U.S. elections are largely over, at least for casting votes. And results are coming in around the nation, with plenty of vote processing still up in the air in local, state and national elections. There is still a lot to be determined. And recounts and disputes — especially disputes — will be ramping up at least in demand by both sides of the political aisle. Both sides were lawyered up and then some, and the legal fees will be spent and earned over coming days.
Right now, some hours into the day after, it appears that the White House is still in electoral flux on both a popular and assumed electoral college basis in several states. The House is set to remain in current control — but with diminished leadership, as for now it appears that current leadership has lost five seats while the opposition has gained five seats. The Senate appears to remain in current control including for the majority leader.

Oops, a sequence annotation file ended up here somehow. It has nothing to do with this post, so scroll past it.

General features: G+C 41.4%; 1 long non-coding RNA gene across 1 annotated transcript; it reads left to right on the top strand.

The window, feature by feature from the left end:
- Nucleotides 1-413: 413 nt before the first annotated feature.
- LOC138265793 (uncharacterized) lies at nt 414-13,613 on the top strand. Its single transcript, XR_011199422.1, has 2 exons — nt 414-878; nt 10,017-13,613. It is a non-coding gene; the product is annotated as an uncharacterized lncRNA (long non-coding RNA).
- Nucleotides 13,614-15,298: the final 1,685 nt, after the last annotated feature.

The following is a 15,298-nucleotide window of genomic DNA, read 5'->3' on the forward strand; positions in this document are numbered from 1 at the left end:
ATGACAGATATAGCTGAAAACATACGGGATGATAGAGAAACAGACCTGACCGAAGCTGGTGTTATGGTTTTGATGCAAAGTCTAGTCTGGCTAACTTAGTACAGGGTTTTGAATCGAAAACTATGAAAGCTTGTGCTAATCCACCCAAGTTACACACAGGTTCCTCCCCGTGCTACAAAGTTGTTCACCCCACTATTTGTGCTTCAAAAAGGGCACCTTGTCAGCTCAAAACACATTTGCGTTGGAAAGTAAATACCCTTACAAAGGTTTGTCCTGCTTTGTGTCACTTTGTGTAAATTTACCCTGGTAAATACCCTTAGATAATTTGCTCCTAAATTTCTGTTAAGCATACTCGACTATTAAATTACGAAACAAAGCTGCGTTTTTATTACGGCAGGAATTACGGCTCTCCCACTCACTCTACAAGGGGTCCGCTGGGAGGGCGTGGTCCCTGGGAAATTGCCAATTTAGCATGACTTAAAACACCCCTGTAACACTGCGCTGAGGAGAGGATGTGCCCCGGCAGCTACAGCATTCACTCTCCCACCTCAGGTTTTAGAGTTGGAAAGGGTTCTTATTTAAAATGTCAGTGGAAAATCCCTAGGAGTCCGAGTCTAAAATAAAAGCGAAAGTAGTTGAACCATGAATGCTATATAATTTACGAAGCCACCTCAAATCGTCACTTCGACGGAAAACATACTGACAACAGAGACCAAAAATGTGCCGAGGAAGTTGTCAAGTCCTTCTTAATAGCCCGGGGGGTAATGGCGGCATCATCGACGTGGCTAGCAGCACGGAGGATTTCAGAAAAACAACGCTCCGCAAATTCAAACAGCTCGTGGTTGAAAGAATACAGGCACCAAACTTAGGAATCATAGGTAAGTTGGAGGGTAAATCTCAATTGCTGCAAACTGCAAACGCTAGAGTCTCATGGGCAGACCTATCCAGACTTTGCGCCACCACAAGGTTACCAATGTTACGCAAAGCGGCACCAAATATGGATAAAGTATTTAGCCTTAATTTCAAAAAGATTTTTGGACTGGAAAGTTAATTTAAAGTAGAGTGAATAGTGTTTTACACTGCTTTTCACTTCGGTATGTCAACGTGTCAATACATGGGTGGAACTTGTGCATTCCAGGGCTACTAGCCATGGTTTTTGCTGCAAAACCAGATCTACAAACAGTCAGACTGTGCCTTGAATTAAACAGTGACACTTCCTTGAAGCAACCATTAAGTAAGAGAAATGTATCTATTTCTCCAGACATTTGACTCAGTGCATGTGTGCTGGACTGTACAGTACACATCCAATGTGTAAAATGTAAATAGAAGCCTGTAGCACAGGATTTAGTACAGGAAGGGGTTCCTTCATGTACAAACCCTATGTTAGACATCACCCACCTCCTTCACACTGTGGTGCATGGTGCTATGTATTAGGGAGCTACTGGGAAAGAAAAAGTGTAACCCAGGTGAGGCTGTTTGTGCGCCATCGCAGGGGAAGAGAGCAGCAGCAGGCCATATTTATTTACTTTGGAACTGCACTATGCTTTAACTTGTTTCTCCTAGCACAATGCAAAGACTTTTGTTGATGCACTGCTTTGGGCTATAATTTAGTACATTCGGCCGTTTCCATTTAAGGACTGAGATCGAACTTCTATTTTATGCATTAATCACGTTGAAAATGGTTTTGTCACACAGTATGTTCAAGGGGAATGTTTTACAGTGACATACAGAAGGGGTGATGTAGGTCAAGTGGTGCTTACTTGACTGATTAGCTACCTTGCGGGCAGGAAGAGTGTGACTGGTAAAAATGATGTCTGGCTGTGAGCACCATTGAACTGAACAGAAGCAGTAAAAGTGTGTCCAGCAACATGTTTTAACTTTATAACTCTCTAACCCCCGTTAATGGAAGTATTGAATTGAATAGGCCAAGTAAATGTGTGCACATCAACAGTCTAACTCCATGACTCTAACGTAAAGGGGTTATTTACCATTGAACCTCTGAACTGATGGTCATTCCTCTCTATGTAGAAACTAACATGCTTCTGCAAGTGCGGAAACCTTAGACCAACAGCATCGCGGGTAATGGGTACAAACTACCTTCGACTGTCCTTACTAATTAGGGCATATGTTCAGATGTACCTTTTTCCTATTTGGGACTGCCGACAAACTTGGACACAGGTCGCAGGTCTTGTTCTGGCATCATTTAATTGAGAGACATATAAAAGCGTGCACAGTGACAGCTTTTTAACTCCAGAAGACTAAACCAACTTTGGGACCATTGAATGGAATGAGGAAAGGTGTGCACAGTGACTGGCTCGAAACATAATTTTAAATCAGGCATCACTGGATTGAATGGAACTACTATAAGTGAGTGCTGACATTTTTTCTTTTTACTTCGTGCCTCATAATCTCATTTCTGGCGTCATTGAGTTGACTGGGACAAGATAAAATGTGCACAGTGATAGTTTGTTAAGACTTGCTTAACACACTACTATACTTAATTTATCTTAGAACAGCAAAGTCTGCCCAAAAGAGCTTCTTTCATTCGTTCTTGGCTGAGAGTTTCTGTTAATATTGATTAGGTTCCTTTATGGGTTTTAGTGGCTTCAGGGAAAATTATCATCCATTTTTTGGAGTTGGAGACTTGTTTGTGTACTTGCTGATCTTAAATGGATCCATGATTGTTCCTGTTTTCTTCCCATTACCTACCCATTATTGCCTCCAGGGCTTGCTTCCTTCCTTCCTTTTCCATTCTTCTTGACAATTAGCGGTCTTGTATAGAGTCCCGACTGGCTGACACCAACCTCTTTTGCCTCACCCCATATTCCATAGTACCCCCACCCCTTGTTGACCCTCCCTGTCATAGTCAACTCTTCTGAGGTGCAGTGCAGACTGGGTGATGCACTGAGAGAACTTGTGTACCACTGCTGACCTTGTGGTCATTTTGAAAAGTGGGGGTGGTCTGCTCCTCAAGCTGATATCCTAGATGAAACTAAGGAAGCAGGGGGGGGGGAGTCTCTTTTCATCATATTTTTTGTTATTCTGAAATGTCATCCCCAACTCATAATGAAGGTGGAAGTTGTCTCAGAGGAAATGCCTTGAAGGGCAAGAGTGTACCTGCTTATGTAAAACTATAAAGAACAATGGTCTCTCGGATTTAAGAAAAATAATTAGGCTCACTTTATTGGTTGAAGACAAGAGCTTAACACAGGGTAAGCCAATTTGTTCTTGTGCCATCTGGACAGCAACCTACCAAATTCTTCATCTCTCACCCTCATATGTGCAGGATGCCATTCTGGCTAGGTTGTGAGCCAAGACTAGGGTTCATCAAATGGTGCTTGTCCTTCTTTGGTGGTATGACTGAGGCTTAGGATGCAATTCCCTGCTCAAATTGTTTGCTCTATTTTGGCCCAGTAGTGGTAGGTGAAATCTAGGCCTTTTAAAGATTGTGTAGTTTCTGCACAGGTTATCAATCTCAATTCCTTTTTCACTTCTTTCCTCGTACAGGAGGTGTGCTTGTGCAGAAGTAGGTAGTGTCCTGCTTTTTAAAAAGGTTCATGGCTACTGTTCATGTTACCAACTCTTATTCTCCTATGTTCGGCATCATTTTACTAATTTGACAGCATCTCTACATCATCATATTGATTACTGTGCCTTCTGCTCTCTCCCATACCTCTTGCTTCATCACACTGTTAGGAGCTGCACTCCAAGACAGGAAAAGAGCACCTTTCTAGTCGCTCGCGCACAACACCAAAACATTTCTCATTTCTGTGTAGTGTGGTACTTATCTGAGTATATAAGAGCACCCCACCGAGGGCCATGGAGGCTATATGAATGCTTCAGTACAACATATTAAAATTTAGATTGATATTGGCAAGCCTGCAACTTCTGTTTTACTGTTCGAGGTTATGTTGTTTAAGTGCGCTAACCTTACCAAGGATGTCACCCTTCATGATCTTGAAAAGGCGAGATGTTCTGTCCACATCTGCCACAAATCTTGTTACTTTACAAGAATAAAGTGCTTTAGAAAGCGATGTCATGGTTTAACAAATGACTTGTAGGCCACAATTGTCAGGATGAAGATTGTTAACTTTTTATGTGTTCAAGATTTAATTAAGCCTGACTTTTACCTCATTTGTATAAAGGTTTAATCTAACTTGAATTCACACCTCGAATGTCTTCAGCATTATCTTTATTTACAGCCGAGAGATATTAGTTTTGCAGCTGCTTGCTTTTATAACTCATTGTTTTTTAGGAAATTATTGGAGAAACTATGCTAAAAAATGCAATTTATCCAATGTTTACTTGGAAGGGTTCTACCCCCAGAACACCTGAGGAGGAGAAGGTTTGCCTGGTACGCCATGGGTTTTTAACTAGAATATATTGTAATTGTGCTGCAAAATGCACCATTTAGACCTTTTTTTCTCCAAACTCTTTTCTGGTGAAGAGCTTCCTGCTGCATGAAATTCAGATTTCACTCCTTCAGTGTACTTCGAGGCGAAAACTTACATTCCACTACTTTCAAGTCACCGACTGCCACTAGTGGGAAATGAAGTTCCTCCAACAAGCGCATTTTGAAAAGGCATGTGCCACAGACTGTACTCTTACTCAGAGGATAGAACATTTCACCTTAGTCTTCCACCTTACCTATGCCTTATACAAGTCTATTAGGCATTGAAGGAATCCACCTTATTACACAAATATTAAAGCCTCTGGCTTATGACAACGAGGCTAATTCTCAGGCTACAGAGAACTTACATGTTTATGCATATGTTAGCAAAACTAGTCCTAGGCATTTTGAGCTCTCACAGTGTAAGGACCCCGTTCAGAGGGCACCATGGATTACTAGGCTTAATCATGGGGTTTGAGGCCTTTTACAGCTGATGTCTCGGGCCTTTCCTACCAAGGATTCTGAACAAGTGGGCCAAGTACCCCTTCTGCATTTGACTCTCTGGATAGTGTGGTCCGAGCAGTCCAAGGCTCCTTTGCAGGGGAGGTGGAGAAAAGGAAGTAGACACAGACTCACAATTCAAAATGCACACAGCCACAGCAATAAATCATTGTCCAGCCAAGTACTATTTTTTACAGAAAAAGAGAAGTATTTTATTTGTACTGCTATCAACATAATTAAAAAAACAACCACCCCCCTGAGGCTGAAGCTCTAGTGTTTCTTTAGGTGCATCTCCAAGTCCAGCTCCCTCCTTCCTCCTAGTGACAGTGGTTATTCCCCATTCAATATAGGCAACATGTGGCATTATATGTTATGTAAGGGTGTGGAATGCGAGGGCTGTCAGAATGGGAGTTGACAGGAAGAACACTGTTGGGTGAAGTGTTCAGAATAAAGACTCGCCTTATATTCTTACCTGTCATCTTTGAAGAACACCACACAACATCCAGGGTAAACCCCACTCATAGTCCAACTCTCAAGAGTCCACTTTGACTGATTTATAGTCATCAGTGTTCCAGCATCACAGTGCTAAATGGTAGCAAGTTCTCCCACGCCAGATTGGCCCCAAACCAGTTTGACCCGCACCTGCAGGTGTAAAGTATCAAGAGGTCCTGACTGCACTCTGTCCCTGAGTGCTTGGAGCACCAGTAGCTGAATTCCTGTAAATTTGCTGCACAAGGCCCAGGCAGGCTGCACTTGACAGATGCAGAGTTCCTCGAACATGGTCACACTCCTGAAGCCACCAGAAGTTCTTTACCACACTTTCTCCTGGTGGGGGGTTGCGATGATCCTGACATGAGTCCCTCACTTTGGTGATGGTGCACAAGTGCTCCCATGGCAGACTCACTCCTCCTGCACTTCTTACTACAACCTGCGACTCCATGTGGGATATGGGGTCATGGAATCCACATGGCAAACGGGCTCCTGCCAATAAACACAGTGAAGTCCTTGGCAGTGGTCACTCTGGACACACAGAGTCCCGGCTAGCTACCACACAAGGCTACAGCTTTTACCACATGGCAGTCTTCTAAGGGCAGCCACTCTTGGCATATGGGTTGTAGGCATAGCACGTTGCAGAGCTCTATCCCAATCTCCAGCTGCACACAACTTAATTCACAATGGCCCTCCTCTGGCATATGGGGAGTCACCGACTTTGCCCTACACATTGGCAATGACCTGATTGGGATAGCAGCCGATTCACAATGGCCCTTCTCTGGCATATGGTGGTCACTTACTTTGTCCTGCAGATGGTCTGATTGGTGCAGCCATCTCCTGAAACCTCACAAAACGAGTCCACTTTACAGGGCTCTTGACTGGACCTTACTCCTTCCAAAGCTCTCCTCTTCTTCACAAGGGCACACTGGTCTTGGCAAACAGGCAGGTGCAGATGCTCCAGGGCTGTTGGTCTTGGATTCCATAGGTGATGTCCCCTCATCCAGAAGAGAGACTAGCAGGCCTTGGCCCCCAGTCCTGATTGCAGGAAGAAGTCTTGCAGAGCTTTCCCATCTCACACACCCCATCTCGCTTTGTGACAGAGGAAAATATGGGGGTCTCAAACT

The stock and bond markets are fully embracing the results — or lack of results. The S&P 500 Index is up by 2.4% with technology, healthcare, communications and consumer stocks leading the way with gains even higher than the average. Materials, industrials, financials and defensive utilities are neutral to just off a smidge.
Bonds are booming. Treasuries are rallying in price and dropping in yield and corporates, municipals and other credit sectors are all finding buyers.
The dollar as measured by the Bloomberg U.S. Dollar Index is down, as cash is not in demand as it is being spent on stocks, bonds and other securities.
And gold is also off, since opportunity costs to be in gold over stocks, bonds and other assets is too high to warrant buying the yellow metal.
Here’s How I See Things for Stocks
Let’s assume a change in the White House for a moment. This would result in changes across all of the Federal agencies. Traditional financials should be casualties, as any further regulatory reforms will be tossed. And more demands on lending and investment as well as general operations will become more costly in terms of capital and compliance.
This means that U.S. bank stocks that were already not in the best of shape should be avoided. The KBW Bank Index (BKX) has already been a non-performer.